The Van Trump Report

China is Suddenly Speeding Ahead on GM Crop Adoption

After two decades of cautiously tiptoeing around the commercial adoption of genetically modified crops, China recently seems to have done a complete 180. The country has been revving up its approvals of new GM crop varieties and pushing farmers to adopt the seed technology, marking one of the Chinese government’s most significant steps in recent history toward achieving food self-sufficiency.

China has made no secret of its overarching goal to reduce reliance on foreign grain and oilseeds. The country’s reliance on grain and oilseed imports stems from a multitude of factors but they all boil down to one basic truth – they can’t grow enough food. Admittedly, it is a big order. China accounts for one-fifth of the world’s population but has less than 10% of the planet’s arable land.

China today imports more soybeans, corn, wheat, and rice than any other country in the world. What you may not realize, however, is that China has been a net importer of ag products only since 2004. And in the 1980s, the country was a pioneer in the GM technology space. Not only did the country spearhead research into GM crops, it also became the first to commercialize a GM plant – virus-resistant tobacco – in 1988.  

Similar to other countries, public concerns about the long-term safety of GM crops began to grow in China starting around the early 2000s. China in turn began to slow down its GM pursuits, sometimes even using those unfounded concerns and opaque policies to block trade and shore up its domestic markets.  

Still, the Chinese government has called for the domestic commercialization of GM crops going back to at least 2014 in order to ensure the country’s food supply. That official policy has not amounted to much but many believe the latest attempt might actually have legs. According to the USDA, as of December 2023, China for the first time approved 37 GM corn varieties for commercial production. The government has additionally issued 85 seed production and operation licenses, including 26 GE corn and soybean seed production and operation licenses. Additionally, the government expanded the planting zones for most of the varieties from “ecologically suitable” areas to the entire country. USDA says  the amount of acreage sown with GM corn in 2023/24 is less than 1% of total area but could likely growth to 10% to 15% by as early as 2025/26 if favorable conditions develop.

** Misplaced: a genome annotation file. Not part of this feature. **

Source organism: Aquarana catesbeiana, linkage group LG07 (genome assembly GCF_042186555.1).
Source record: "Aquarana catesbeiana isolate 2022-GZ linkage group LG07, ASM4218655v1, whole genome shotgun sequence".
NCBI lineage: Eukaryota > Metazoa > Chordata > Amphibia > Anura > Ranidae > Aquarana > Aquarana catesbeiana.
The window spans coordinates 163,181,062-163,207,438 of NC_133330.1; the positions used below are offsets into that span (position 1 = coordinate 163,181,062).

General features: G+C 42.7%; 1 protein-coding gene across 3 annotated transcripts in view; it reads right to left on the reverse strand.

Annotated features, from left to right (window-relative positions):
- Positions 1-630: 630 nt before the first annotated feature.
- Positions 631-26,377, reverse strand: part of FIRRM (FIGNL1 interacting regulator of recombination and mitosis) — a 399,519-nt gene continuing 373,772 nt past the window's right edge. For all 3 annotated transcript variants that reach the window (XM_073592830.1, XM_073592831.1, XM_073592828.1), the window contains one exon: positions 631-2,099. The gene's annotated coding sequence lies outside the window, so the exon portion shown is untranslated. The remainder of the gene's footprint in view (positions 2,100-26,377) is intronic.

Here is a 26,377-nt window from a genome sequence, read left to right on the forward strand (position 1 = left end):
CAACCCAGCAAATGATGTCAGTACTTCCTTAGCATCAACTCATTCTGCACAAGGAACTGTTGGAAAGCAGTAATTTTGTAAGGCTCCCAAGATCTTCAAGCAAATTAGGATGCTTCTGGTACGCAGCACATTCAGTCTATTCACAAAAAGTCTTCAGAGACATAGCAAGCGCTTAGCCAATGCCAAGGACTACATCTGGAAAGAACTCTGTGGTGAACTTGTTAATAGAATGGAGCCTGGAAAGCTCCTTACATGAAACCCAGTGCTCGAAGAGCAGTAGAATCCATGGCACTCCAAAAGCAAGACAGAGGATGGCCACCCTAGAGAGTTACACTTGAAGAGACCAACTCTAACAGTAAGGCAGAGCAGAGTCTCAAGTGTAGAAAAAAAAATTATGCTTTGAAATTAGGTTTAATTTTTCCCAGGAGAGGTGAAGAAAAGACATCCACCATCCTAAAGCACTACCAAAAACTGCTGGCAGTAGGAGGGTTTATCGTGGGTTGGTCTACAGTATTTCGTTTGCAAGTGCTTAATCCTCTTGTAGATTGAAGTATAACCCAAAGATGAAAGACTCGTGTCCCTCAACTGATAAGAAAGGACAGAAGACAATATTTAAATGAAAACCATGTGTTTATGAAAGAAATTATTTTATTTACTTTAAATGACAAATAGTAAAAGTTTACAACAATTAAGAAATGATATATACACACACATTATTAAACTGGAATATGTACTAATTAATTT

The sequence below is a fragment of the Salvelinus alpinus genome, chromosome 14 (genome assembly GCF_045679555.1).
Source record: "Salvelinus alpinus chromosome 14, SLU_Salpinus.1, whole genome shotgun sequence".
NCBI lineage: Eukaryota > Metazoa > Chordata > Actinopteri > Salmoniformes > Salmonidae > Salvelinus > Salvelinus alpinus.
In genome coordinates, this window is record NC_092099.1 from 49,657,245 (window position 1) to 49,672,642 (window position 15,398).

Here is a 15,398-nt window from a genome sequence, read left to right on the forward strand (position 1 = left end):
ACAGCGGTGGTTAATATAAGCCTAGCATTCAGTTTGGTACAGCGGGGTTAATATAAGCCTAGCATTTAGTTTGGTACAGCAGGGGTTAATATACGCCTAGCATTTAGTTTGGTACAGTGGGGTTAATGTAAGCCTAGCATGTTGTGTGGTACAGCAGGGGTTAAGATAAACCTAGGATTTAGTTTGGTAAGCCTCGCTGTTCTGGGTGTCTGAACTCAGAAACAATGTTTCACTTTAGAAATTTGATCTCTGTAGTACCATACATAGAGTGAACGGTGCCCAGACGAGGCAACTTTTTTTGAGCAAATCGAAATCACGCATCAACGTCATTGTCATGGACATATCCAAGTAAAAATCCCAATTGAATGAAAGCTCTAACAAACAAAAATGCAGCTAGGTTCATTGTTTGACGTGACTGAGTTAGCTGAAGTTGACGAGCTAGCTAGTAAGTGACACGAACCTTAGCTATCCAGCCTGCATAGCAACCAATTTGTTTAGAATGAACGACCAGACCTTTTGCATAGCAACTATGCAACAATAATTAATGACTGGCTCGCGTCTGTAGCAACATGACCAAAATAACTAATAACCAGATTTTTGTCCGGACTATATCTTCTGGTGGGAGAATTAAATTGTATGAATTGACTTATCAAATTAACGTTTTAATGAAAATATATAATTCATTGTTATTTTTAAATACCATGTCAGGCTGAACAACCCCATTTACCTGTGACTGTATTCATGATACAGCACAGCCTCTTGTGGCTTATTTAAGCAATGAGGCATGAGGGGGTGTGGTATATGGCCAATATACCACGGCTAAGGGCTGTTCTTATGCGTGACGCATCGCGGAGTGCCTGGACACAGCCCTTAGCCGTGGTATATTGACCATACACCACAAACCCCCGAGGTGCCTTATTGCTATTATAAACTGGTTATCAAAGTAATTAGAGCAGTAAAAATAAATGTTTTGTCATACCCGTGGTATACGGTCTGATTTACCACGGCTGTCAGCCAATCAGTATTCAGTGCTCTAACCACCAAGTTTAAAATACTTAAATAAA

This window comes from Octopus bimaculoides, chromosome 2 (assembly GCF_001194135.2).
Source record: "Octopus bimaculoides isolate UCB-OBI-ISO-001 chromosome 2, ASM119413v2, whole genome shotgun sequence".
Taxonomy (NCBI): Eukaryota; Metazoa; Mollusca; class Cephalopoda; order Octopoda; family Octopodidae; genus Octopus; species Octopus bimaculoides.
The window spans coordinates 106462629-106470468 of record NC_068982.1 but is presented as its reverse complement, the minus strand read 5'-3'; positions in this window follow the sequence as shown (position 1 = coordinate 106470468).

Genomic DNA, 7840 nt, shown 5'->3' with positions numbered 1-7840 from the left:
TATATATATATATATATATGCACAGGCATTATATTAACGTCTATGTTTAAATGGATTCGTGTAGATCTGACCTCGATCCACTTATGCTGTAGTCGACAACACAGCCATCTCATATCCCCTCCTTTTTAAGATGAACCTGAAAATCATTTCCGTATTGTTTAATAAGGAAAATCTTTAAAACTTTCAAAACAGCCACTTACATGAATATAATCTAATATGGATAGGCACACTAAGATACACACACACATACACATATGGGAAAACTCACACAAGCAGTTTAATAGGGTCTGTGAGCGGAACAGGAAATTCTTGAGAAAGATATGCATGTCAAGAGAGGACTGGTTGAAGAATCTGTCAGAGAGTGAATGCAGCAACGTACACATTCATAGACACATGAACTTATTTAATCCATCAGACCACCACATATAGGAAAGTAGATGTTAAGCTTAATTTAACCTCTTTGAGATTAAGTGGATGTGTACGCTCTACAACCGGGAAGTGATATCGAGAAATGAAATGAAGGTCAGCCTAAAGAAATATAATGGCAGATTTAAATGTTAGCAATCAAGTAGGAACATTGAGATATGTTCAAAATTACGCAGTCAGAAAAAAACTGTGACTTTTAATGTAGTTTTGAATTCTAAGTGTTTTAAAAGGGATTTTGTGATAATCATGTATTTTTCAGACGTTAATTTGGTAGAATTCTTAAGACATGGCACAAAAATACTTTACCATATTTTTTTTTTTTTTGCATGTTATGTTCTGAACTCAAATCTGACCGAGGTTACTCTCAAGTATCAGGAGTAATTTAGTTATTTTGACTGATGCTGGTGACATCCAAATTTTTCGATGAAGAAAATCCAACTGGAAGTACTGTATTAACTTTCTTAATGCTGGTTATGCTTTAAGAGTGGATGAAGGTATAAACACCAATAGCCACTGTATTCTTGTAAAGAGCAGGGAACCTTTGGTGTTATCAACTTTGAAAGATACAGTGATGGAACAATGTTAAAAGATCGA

Industry insiders in China agree that adoption may be slow but also believe GM crops will account for a significant portion of the country’s production. Chinese GM seed developer Beijing Dabeinong Technology believes GM crop penetration could reach 85% in three to five years. Keep in mind, even if consumers and producers remain skeptical of GM technology, being the authoritarian that it is, the Chinese government doesn’t have to care.  (Sources: DimSums, Reuters, USDA)

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